The Spanish Sparrow (Passer hispaniolensis), also called the Willow Sparrow, is a species of sparrow closely related to the house sparrow. It has a complex distribution in the Mediterranean region in Cape Verde, the Canary Islands, Madeira, northern Africa, western Spain, Sardinia, Sicily, Malta, the Balkans, and across southwest and central Asia from Turkey east to westernmost China. It is however absent from some parts of the Mediterranean region, notably Italy and Corsica, where it is replaced by the Italian Sparrow. It is mainly resident in the west of its range, but eastern populations are more migratory; birds from the Balkans and Turkey migrate to northeast Africa and the Arabian Peninsula. Odd birds have wandered as far north as Scotland and Norway.
It is roughly 6 inches long and weighs about 1 ounce, slightly larger and heavier than House Sparrows, and also has a slightly longer and stouter bill. The male is similar to the House Sparrow in plumage, but has a red-brown (not gray) crown, white (not pale gray) cheeks, blacker back, and underparts heavily streaked with black. The female is effectively inseparable from House Sparrow on plumage, only distinguishable by its slightly heavier build.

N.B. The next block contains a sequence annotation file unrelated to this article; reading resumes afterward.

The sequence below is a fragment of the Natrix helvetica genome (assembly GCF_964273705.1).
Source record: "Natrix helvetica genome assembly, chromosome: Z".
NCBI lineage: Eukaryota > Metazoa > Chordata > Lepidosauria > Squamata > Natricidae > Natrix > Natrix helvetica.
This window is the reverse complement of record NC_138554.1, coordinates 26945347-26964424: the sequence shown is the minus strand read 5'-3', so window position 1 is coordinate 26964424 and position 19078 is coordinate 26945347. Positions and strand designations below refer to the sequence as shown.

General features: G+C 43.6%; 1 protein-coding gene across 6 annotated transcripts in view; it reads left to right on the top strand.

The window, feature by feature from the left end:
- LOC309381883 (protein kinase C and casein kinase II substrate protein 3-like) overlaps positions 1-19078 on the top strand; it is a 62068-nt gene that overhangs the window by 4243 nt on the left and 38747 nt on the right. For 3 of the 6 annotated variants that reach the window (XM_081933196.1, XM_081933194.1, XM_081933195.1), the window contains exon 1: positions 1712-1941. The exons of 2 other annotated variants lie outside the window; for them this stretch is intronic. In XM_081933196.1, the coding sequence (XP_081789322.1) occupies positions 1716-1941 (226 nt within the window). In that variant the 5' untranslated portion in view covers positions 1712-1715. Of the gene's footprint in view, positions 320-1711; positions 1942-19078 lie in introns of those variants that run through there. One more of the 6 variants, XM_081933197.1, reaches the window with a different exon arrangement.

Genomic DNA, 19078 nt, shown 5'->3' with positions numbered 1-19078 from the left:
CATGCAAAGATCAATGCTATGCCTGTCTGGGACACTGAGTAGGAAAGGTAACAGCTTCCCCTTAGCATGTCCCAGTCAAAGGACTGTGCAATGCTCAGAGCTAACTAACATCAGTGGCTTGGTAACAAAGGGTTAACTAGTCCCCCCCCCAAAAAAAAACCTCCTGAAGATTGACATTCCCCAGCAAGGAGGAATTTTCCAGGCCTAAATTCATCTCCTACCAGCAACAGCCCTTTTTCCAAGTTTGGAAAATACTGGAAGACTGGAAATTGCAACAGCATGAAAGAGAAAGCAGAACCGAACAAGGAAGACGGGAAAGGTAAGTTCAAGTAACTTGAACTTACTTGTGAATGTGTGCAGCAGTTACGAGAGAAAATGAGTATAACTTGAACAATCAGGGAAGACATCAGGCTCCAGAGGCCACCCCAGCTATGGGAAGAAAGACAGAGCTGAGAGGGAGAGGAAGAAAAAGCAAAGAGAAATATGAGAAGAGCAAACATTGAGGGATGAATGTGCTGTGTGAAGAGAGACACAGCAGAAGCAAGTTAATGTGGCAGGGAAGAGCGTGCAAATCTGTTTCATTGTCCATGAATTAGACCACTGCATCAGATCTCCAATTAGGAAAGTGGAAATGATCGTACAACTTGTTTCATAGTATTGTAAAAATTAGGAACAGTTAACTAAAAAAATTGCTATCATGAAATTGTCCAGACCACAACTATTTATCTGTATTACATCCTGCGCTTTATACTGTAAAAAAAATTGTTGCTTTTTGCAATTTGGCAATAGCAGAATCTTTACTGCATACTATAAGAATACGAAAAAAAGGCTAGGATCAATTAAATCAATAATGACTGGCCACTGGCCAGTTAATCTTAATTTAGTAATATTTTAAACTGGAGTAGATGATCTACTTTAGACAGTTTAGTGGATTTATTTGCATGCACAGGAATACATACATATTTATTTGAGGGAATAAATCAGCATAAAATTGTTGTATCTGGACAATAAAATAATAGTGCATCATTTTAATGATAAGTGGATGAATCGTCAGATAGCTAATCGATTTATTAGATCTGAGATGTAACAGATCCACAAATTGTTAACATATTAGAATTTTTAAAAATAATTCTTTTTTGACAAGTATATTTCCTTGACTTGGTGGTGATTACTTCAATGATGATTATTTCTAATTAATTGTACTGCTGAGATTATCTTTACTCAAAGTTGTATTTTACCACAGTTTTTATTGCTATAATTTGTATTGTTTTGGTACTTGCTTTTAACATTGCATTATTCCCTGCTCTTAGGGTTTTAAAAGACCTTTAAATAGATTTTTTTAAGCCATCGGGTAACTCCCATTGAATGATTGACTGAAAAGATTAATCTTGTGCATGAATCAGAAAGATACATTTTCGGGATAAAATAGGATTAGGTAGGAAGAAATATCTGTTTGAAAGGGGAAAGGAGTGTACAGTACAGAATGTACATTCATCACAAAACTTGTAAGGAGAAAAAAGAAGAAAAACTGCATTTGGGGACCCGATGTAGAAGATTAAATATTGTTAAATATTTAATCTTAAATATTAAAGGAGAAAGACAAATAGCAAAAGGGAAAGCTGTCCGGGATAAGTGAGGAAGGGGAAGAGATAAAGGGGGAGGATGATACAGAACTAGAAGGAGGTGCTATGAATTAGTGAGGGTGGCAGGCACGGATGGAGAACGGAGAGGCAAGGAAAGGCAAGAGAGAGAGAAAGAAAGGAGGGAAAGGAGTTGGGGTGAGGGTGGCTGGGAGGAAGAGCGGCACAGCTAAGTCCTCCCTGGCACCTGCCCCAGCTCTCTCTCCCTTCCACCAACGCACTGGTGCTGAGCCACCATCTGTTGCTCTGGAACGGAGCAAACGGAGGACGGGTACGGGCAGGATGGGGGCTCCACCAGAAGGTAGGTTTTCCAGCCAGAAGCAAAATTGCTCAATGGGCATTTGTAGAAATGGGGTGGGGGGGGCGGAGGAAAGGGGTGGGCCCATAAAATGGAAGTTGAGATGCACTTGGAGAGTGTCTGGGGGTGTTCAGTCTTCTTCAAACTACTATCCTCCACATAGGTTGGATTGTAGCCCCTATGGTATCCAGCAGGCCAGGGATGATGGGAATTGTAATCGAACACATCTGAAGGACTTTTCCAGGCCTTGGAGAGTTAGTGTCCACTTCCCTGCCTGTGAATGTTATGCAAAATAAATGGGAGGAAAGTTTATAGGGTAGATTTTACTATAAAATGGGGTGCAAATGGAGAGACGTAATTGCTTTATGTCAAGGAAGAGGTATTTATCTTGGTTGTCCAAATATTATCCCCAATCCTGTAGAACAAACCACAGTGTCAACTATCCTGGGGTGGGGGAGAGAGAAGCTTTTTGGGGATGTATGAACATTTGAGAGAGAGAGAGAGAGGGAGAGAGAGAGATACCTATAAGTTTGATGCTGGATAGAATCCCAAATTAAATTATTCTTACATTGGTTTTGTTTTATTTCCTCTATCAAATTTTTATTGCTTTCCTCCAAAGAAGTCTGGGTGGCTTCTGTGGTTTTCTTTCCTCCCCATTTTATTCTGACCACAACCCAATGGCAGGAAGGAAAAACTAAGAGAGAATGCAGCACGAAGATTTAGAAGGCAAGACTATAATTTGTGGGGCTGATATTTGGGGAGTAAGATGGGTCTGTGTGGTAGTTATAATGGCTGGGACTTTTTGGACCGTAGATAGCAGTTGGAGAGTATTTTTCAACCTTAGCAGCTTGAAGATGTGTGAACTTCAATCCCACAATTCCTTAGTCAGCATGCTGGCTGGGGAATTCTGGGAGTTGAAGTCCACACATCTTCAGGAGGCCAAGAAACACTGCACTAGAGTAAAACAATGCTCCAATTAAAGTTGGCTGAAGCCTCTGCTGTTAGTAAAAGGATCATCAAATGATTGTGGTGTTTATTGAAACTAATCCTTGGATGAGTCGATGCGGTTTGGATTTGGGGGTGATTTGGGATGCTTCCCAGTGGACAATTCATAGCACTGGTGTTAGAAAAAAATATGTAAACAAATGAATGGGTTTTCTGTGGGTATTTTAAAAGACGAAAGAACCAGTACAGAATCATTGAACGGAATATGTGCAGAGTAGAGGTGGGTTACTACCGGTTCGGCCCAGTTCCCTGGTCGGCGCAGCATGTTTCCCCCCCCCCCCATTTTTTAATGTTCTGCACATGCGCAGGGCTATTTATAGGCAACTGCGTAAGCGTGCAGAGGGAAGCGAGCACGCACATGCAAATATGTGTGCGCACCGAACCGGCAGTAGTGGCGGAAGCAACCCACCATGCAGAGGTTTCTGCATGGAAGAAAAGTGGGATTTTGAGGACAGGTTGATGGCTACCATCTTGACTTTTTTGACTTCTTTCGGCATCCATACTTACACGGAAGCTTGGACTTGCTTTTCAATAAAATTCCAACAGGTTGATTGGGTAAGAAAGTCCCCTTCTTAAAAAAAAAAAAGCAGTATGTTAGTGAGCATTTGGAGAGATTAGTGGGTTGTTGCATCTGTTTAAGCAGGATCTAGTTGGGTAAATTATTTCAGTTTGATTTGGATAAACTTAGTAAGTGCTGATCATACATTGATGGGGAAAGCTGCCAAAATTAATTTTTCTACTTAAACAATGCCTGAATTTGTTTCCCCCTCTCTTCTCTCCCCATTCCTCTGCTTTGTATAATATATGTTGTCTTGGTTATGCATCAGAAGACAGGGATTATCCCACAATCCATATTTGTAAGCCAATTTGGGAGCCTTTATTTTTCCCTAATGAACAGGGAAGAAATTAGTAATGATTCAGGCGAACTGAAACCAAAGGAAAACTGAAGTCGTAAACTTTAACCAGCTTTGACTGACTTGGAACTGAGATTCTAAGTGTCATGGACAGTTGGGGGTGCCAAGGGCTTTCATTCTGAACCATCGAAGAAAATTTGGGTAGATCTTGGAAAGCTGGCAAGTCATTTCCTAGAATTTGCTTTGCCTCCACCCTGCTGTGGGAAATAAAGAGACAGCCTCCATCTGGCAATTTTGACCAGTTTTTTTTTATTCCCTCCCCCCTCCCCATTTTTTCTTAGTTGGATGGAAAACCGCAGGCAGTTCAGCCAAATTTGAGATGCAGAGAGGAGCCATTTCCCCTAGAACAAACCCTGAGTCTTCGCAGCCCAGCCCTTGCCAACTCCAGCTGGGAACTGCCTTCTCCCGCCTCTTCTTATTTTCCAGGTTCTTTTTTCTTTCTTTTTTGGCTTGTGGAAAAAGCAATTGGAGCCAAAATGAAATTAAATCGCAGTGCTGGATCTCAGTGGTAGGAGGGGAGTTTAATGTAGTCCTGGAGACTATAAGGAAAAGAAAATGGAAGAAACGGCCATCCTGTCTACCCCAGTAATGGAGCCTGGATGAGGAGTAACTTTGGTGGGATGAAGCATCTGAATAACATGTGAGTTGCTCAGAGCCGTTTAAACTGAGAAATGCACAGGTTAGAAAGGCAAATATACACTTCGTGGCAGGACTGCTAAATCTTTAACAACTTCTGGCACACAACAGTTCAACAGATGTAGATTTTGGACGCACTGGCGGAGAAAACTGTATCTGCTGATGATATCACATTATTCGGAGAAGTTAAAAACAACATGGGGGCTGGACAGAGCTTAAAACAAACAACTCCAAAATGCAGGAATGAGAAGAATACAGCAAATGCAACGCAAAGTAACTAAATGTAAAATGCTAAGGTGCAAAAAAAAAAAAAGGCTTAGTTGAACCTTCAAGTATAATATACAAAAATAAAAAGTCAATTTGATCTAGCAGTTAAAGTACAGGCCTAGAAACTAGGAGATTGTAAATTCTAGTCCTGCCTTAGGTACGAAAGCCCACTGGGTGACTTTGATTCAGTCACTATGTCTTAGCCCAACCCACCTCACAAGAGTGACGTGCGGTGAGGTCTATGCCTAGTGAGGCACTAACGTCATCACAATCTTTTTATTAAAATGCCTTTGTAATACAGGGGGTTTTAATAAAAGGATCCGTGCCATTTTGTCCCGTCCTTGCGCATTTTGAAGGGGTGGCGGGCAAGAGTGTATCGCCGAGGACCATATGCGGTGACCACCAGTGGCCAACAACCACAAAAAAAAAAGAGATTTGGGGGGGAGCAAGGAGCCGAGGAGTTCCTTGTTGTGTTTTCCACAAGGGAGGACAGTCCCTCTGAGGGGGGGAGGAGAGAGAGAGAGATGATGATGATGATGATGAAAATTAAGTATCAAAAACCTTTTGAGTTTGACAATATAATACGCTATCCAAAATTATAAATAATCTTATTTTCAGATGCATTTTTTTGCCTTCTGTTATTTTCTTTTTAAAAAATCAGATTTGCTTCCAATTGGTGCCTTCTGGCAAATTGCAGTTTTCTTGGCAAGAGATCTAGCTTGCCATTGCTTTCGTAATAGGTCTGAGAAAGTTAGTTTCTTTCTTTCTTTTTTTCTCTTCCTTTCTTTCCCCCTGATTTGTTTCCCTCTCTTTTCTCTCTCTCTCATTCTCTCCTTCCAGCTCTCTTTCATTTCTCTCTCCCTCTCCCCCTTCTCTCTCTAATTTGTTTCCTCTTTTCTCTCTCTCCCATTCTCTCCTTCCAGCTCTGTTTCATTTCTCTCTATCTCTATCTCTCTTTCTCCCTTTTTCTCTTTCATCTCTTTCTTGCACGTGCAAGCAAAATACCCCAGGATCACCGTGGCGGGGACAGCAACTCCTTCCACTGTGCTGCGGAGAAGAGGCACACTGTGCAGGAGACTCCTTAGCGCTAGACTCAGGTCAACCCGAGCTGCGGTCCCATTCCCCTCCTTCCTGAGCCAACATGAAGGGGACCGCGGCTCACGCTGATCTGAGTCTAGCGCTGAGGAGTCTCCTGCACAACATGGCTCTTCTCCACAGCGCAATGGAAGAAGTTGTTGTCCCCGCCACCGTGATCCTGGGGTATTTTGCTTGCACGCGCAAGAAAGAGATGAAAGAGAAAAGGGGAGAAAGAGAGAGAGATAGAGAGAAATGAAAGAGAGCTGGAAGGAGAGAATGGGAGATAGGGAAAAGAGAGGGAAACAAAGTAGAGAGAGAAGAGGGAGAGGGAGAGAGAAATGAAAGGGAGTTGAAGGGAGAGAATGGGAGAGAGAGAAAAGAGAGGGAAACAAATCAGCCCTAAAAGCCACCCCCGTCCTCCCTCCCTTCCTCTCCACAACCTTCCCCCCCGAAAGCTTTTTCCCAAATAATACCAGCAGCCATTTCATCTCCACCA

The Spanish Sparrow breeds in trees near rivers or other wet areas in farmland well away from buildings. Like other sparrows this species feeds principally on seeds. It is strongly gregarious, often building closely spaced or even multiple shared nests, though each pair having an individual nest cavity and entrance; some colonies breed in the base of large nests of birds like White Storks. Colonies may hold anything from a few pairs up to over a thousand pairs. Each pair lays 3-8 eggs, which hatch in 12 days, with the chicks fledging when about 14 days old.